The Best of Enemies
by George Wolf
It was the insult heard ’round the world, and it just might have given birth to an entire industry of blowhard political pundits, talking loud and saying nothing.
Which is ironic, because Gore Vidal and William F. Buckley, Jr. did neither. Both seasoned intellectuals who proudly sat poles apart on the political spectrum, they came together during the presidential campaign of 1968 for a series of legendary, highly volatile debates.
Best of Enemies, a rich and entertaining documentary from directors Robert Gordon and Morgan Neville, gets inside the battles and studies their lasting effects on politics, the media and the men themselves.
In ’68, last-place ABC needed a spark for their coverage of both the Republican and Democratic conventions. They turned to Buckley, the conservative hero, and Vidal, the liberal champion, to end each day’s coverage with a spirited tête-à-tête.
“Spirited” was being polite, as the wordplay escalated to name-calling and a shocking (for the times) moment on live TV that Buckley regretted the rest of his life.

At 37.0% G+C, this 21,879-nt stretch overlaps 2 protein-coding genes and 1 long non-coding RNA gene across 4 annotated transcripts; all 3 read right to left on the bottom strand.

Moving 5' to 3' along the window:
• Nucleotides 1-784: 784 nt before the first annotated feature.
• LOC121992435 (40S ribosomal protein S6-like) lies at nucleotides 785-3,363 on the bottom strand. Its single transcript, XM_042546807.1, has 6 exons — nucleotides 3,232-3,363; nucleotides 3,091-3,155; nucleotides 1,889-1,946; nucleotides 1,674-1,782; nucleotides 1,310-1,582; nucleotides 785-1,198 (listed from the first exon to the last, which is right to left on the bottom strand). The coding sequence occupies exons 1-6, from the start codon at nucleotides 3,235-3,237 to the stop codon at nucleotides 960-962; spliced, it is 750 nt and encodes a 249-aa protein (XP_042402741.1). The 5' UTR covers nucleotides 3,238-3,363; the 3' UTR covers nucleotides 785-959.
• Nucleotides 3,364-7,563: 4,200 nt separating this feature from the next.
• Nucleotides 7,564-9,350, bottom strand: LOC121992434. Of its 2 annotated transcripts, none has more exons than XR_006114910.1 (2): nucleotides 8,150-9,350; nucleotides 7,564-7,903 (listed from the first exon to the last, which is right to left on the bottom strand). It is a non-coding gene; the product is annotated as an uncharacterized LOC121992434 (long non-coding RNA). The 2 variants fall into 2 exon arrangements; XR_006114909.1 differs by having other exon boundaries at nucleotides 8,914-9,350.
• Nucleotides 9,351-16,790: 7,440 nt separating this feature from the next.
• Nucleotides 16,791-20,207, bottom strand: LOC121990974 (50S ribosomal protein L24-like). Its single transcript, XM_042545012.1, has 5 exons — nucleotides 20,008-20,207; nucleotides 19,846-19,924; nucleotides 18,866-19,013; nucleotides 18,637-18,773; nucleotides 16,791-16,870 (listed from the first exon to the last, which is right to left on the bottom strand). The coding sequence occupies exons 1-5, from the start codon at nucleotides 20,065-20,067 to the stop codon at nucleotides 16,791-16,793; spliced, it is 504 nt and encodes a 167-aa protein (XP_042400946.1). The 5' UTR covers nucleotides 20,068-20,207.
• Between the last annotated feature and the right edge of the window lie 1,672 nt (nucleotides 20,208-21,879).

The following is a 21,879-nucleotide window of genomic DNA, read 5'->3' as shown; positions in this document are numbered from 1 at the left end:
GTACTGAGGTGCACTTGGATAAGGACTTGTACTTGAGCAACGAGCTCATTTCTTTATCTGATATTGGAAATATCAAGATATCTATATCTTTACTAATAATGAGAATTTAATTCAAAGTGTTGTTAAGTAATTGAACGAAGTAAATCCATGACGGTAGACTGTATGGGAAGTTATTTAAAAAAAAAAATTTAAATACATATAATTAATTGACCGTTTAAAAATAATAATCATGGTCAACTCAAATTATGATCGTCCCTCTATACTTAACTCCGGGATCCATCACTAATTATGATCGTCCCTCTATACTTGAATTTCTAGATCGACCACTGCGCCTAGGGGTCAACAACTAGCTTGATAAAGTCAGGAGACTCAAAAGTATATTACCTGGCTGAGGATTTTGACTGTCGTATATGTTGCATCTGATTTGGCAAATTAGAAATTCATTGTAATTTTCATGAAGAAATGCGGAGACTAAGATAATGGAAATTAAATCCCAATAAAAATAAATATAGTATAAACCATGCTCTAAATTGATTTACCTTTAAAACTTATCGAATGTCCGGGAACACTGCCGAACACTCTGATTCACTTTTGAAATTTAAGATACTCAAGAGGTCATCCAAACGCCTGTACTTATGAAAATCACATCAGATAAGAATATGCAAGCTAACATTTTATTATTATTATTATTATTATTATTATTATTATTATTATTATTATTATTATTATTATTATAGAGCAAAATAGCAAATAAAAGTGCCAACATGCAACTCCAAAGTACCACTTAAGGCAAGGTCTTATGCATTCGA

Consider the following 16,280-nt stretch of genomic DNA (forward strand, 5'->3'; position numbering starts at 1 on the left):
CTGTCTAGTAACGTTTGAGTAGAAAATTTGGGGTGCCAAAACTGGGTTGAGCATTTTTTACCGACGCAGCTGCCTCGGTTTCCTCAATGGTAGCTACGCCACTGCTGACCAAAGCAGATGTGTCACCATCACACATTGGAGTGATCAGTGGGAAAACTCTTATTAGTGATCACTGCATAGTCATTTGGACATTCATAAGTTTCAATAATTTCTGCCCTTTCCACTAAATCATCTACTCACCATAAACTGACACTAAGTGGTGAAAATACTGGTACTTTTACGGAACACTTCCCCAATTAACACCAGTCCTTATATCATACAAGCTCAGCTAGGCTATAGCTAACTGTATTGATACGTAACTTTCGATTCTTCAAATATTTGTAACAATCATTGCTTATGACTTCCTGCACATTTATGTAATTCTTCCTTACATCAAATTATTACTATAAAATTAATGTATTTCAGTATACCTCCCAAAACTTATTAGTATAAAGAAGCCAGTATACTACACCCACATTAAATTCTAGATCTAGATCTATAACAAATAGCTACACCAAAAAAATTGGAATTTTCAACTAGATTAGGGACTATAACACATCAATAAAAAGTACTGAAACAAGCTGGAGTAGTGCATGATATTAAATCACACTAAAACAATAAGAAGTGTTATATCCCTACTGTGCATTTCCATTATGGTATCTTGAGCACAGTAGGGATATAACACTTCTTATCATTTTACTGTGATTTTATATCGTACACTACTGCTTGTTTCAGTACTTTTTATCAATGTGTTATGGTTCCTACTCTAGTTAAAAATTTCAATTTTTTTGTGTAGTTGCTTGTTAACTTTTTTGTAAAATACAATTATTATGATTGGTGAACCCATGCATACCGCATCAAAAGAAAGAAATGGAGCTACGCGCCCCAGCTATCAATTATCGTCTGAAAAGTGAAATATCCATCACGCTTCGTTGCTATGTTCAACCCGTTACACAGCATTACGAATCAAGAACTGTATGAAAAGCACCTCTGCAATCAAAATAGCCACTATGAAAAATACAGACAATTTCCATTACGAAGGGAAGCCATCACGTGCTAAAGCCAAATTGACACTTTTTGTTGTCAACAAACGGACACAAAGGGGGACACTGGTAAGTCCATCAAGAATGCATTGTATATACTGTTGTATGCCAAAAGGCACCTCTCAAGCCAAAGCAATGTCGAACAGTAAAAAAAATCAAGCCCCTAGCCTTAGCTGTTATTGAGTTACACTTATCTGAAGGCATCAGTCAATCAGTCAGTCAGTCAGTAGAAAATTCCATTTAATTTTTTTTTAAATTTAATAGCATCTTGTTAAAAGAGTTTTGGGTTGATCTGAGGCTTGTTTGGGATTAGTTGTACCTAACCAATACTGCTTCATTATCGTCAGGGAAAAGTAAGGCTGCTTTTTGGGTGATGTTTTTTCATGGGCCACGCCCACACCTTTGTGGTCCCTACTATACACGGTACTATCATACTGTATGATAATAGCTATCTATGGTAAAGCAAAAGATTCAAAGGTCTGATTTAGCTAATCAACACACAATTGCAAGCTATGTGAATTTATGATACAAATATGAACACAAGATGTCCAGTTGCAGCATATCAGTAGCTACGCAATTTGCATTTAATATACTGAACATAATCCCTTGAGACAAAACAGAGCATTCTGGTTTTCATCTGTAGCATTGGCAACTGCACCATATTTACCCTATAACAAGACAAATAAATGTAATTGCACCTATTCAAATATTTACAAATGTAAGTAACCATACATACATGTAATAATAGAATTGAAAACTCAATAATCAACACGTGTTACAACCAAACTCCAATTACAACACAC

No less a TV icon than Dick Cavett sums it up succinctly: “The network nearly shat.”
Regardless of your political leanings, you can’t help but be impressed by what each man brings to the skirmish. Intelligence, wit, biting humor and thinly veiled disgust are all on display, conveyed with such a beautiful command of the language you can’t help but smile in the midst of their blood sport.
The debates, of course, were a ratings winner for ABC, instantly revealing the insatiable American appetite for argument.
Perhaps the most striking aspect of Best of Enemies is how little those arguments, and the divisiveness surrounding them, have changed. We have these same debates today, with sides that are just as clearly drawn.
The rulebook? That’s another story.
Best of Enemies lives in a time before you could “ignore the other side and live in your own world.”
If only for 87 minutes, it’s a welcome bit of time travel.